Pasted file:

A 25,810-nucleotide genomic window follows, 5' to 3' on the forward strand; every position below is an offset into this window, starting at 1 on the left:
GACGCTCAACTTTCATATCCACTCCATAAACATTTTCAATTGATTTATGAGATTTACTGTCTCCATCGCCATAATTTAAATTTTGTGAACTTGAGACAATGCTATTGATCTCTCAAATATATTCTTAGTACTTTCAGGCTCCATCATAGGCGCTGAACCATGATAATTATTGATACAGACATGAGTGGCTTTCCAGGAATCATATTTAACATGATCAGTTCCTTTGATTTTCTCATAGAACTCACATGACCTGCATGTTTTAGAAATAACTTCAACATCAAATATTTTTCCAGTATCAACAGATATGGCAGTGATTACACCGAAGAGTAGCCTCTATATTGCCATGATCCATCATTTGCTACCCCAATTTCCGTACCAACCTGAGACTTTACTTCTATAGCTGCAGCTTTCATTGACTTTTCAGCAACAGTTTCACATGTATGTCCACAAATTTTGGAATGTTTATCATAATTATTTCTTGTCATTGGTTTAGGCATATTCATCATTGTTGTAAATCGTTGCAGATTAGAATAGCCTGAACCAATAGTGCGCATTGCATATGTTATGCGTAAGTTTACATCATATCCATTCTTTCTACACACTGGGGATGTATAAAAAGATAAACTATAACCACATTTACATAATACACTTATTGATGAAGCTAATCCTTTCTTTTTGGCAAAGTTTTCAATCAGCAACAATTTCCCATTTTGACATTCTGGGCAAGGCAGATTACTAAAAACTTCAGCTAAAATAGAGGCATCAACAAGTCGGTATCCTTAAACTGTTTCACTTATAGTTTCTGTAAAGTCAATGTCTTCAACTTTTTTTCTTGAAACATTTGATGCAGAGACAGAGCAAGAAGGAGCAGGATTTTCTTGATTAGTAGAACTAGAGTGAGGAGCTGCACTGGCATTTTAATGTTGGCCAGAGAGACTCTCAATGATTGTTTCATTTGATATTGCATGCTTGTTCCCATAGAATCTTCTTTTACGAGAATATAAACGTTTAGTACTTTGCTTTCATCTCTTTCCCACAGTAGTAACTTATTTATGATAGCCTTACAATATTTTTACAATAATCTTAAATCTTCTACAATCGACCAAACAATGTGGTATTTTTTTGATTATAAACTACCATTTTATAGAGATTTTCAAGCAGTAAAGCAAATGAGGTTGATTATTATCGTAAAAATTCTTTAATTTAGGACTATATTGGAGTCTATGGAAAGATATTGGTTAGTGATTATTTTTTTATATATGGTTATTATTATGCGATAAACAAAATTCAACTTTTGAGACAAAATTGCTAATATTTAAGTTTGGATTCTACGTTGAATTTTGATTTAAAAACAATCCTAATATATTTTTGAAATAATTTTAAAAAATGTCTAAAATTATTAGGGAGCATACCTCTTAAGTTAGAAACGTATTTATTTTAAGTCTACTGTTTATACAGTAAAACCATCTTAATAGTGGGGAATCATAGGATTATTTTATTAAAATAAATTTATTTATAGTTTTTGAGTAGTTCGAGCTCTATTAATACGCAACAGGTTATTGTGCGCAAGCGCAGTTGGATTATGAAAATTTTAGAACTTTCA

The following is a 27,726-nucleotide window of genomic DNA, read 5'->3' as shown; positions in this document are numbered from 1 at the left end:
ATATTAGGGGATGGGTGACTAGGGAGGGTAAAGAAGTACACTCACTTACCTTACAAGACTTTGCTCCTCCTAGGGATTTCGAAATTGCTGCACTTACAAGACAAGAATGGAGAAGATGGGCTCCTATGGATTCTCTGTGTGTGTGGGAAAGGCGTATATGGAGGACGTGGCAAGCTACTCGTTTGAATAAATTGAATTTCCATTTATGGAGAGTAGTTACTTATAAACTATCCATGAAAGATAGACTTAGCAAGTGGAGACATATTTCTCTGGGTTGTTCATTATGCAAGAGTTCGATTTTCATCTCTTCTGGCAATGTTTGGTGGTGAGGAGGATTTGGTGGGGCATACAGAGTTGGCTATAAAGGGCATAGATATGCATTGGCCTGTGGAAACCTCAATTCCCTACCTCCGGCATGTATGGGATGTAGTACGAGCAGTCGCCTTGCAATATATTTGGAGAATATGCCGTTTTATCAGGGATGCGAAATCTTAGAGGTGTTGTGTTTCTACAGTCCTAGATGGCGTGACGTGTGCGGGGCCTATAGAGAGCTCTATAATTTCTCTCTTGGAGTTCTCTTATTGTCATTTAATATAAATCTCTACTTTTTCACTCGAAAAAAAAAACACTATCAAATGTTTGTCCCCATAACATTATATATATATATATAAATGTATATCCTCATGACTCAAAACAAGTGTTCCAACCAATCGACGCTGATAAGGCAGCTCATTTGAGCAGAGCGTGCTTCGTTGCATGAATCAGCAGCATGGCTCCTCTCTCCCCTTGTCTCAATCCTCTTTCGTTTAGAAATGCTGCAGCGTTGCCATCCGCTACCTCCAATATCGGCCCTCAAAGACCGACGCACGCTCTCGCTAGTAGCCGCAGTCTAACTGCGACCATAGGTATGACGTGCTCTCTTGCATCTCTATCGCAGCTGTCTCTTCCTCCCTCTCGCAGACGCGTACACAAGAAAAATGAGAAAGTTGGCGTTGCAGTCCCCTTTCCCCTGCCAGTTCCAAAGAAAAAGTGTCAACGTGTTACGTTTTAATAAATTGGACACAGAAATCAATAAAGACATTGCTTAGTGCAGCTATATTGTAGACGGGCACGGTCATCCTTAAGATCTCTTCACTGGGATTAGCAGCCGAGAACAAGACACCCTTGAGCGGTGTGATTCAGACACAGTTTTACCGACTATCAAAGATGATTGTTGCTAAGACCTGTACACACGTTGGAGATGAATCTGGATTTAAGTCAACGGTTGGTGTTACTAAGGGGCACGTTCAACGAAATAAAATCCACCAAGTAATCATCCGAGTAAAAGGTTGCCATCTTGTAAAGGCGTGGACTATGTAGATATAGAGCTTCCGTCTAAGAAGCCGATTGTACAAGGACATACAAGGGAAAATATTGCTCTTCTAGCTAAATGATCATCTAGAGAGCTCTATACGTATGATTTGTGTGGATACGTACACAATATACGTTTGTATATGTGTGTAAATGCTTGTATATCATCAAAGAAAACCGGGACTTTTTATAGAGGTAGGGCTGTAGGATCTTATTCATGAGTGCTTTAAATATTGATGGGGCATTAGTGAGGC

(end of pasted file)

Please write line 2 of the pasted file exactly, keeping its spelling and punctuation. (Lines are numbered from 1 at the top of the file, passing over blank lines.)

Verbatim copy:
GACGCTCAACTTTCATATCCACTCCATAAACATTTTCAATTGATTTATGAGATTTACTGTCTCCATCGCCATAATTTAAATTTTGTGAACTTGAGACAATGCTATTGATCTCTCAAATATATTCTTAGTACTTTCAGGCTCCATCATAGGCGCTGAACCATGATAATTATTGATACAGACATGAGTGGCTTTCCAGGAATCATATTTAACATGATCAGTTCCTTTGATTTTCTCATAGAACTCACATGACCTGCATGTTTTAGAAATAACTTCAACATCAAATATTTTTCCAGTATCAACAGATATGGCAGTGATTACACCGAAGAGTAGCCTCTATATTGCCATGATCCATCATTTGCTACCCCAATTTCCGTACCAACCTGAGACTTTACTTCTATAGCTGCAGCTTTCATTGACTTTTCAGCAACAGTTTCACATGTATGTCCACAAATTTTGGAATGTTTATCATAATTATTTCTTGTCATTGGTTTAGGCATATTCATCATTGTTGTAAATCGTTGCAGATTAGAATAGCCTGAACCAATAGTGCGCATTGCATATGTTATGCGTAAGTTTACATCATATCCATTCTTTCTACACACTGGGGATGTATAAAAAGATAAACTATAACCACATTTACATAATACACTTATTGATGAAGCTAATCCTTTCTTTTTGGCAAAGTTTTCAATCAGCAACAATTTCCCATTTTGACATTCTGGGCAAGGCAGATTACTAAAAACTTCAGCTAAAATAGAGGCATCAACAAGTCGGTATCCTTAAACTGTTTCACTTATAGTTTCTGTAAAGTCAATGTCTTCAACTTTTTTTCTTGAAACATTTGATGCAGAGACAGAGCAAGAAGGAGCAGGATTTTCTTGATTAGTAGAACTAGAGTGAGGAGCTGCACTGGCATTTTAATGTTGGCCAGAGAGACTCTCAATGATTGTTTCATTTGATATTGCATGCTTGTTCCCATAGAATCTTCTTTTACGAGAATATAAACGTTTAGTACTTTGCTTTCATCTCTTTCCCACAGTAGTAACTTATTTATGATAGCCTTACAATATTTTTACAATAATCTTAAATCTTCTACAATCGACCAAACAATGTGGTATTTTTTTGATTATAAACTACCATTTTATAGAGATTTTCAAGCAGTAAAGCAAATGAGGTTGATTATTATCGTAAAAATTCTTTAATTTAGGACTATATTGGAGTCTATGGAAAGATATTGGTTAGTGATTATTTTTTTATATATGGTTATTATTATGCGATAAACAAAATTCAACTTTTGAGACAAAATTGCTAATATTTAAGTTTGGATTCTACGTTGAATTTTGATTTAAAAACAATCCTAATATATTTTTGAAATAATTTTAAAAAATGTCTAAAATTATTAGGGAGCATACCTCTTAAGTTAGAAACGTATTTATTTTAAGTCTACTGTTTATACAGTAAAACCATCTTAATAGTGGGGAATCATAGGATTATTTTATTAAAATAAATTTATTTATAGTTTTTGAGTAGTTCGAGCTCTATTAATACGCAACAGGTTATTGTGCGCAAGCGCAGTTGGATTATGAAAATTTTAGAACTTTCA